How to cope with enhanced anxiety during Covid-19

Keeping stress at bay and looking after our mental health key in these trying times

 Bronagh Loughlin,  a student in Griffith College, Dublin. “We have lost our routines and for myself and my anxiety, I know a routine is very important.”  Photograph: Dara Mac Dónaill

Bronagh Loughlin, a student in Griffith College, Dublin. “We have lost our routines and for myself and my anxiety, I know a routine is very important.” Photograph: Dara Mac Dónaill

 

When the coronavirus first arrived on our television screens, radios and newspapers, I remember feeling enhanced anxiety. I remember talking to other people about the virus. Responses were often “don’t worry about it, it won’t happen to us”.

But, it did.

We are living in scary times. There is so much uncertainty and anxiety in the air. Each day, the numbers are rising and it is easy to panic.

Covid-19 ha s affected my life as it has affected many others. I have gone from being anxious about the pandemic itself to being anxious about the state of my life during it and what happens once we get out the other side.

My final year of college has become an online classroom in my bedroom, and I rarely leave my home. Although that may not seem too bad to fellow introverts or homebodies, coronavirus has also affected other parts of my life.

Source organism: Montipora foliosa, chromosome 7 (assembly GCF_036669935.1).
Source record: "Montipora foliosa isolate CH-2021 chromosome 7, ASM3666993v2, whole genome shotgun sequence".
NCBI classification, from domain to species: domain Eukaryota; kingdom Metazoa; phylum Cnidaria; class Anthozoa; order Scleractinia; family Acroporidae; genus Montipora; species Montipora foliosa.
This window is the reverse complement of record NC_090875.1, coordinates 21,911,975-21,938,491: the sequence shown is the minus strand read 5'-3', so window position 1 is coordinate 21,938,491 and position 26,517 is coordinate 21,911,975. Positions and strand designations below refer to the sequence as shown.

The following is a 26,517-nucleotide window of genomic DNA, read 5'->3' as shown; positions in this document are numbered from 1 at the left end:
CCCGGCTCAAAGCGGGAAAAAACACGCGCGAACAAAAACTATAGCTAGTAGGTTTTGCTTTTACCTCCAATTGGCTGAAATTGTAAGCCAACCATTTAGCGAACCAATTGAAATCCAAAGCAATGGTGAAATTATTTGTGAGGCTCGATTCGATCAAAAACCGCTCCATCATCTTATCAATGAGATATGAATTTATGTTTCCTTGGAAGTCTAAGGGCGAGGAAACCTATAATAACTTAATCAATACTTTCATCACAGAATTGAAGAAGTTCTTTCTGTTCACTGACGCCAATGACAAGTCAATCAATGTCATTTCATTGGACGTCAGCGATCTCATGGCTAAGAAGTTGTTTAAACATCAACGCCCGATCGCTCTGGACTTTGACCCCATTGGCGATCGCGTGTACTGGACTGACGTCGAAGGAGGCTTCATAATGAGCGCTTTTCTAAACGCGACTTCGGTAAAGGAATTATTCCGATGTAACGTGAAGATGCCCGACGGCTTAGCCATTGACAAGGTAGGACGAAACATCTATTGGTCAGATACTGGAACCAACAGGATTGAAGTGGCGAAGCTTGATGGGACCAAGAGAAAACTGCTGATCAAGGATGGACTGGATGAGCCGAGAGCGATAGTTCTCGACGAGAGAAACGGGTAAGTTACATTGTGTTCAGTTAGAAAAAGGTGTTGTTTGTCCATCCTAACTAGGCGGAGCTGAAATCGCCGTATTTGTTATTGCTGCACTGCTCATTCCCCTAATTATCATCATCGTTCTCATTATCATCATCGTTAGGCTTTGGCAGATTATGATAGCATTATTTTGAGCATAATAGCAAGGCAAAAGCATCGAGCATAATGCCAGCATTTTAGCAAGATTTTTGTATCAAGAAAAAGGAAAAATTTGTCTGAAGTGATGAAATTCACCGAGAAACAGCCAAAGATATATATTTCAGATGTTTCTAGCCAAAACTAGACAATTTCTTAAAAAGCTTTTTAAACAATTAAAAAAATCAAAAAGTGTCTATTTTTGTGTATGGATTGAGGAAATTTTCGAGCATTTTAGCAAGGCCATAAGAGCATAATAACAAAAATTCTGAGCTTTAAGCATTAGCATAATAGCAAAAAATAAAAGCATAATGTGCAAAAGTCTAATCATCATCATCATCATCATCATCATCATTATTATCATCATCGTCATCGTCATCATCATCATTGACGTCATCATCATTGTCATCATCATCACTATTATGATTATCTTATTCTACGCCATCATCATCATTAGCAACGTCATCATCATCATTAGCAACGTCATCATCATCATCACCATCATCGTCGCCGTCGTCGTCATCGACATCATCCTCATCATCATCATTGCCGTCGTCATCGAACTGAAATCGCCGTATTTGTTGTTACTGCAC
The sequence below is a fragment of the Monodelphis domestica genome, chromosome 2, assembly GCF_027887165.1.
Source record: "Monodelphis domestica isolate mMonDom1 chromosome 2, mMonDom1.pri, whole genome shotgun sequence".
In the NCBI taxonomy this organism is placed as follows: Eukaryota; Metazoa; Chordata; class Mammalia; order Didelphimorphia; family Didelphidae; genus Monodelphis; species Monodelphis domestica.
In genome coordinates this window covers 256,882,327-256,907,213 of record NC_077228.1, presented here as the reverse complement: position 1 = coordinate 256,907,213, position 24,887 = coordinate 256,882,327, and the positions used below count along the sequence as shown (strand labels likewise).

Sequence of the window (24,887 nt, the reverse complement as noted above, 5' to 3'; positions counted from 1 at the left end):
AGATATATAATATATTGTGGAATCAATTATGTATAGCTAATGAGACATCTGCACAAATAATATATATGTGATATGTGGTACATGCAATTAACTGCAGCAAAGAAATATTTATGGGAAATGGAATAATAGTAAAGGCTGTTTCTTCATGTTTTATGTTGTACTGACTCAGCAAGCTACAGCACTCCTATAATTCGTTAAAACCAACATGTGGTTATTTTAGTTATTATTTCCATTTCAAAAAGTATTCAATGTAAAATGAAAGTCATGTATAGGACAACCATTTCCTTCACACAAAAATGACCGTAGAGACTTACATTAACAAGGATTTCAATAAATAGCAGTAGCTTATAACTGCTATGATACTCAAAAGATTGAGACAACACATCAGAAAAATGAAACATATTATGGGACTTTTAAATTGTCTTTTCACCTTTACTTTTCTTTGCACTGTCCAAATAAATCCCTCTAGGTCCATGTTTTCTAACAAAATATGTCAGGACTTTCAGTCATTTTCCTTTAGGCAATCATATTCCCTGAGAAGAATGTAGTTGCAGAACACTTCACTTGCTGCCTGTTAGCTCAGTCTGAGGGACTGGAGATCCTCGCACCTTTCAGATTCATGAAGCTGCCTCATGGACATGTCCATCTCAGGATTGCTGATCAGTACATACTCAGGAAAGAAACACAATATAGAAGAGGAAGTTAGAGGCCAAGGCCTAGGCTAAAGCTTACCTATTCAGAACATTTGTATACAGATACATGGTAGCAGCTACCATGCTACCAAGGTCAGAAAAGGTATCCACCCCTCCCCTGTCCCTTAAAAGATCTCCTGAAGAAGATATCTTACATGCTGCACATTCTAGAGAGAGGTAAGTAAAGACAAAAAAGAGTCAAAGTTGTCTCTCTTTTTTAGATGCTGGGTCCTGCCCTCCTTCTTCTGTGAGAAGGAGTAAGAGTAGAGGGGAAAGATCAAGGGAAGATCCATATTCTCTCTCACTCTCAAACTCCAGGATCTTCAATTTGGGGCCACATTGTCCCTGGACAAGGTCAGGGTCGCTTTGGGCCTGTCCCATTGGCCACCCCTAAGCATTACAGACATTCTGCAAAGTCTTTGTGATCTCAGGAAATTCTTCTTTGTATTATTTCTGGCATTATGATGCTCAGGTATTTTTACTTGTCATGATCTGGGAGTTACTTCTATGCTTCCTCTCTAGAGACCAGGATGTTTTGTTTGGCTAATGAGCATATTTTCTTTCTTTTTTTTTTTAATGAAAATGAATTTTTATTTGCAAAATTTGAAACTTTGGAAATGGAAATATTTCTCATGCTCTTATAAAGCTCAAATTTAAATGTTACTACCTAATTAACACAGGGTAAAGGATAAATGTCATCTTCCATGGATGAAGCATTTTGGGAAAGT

For example, job opportunities when I finish college, the experience of my final year of college and much more. My exams are going ahead online and that gives me overwhelming anxiety. I am always anxious about exams, but a new experience has also been added.

In addition, I was up for a new job when I finish college, but recruitment has been halted because of the virus. I was planning to learn how to drive, that has also come to a pause.

However, there are people worse off than me. Some are losing their jobs or do not have a home to self-isolate in.

Many with anxiety disorders will be experiencing lots of panic around what is going on and what Covid-19 means for the future.

However, we must not panic because there are lots of things we can do to make life feel a little more normal.

For anyone with anxiety, life is like a never-ending rollercoaster. The anxiety constantly goes up and down, the high points being extreme and the low points being close to relaxed, although never quite to the point of full relaxation.

However, what is going on in the world right now has me at my highest peaks. The main difficulty for me is the loss of a routine. My routine structures my day and it also challenges my anxiety. A routine makes me feel purposeful.

If I do not have a routine, I feel unproductive, I experience depressive moods and I feel generally I lack accomplishments.

My anxiety will be up the rails from feeling like I have not made the most of the day.

During this time, it is important to treat it as any other day; you should write lists each evening of what you want to accomplish the next day.